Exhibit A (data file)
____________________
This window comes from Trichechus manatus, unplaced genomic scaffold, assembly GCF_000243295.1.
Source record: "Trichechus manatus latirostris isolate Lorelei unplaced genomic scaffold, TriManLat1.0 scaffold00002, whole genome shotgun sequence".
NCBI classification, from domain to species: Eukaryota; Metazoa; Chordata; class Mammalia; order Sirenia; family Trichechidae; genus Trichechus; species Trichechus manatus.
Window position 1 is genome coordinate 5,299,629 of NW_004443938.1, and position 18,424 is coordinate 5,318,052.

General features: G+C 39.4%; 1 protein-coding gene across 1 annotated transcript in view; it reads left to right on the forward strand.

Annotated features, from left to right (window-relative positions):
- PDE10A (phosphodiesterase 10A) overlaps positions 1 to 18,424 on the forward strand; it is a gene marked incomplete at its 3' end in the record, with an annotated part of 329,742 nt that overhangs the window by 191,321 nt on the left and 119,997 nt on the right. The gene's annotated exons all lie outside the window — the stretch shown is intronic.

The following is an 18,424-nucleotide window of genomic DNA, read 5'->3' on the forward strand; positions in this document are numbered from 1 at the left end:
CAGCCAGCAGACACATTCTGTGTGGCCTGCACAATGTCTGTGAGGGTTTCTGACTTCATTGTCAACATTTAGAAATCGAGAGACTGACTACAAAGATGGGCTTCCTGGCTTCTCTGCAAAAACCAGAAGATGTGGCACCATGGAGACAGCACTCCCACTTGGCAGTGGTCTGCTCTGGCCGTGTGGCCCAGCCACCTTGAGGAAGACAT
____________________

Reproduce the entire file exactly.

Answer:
This window comes from Trichechus manatus, unplaced genomic scaffold, assembly GCF_000243295.1.
Source record: "Trichechus manatus latirostris isolate Lorelei unplaced genomic scaffold, TriManLat1.0 scaffold00002, whole genome shotgun sequence".
NCBI classification, from domain to species: Eukaryota; Metazoa; Chordata; class Mammalia; order Sirenia; family Trichechidae; genus Trichechus; species Trichechus manatus.
Window position 1 is genome coordinate 5,299,629 of NW_004443938.1, and position 18,424 is coordinate 5,318,052.

General features: G+C 39.4%; 1 protein-coding gene across 1 annotated transcript in view; it reads left to right on the forward strand.

Annotated features, from left to right (window-relative positions):
- PDE10A (phosphodiesterase 10A) overlaps positions 1 to 18,424 on the forward strand; it is a gene marked incomplete at its 3' end in the record, with an annotated part of 329,742 nt that overhangs the window by 191,321 nt on the left and 119,997 nt on the right. The gene's annotated exons all lie outside the window — the stretch shown is intronic.

The following is an 18,424-nucleotide window of genomic DNA, read 5'->3' on the forward strand; positions in this document are numbered from 1 at the left end:
CAGCCAGCAGACACATTCTGTGTGGCCTGCACAATGTCTGTGAGGGTTTCTGACTTCATTGTCAACATTTAGAAATCGAGAGACTGACTACAAAGATGGGCTTCCTGGCTTCTCTGCAAAAACCAGAAGATGTGGCACCATGGAGACAGCACTCCCACTTGGCAGTGGTCTGCTCTGGCCGTGTGGCCCAGCCACCTTGAGGAAGACAT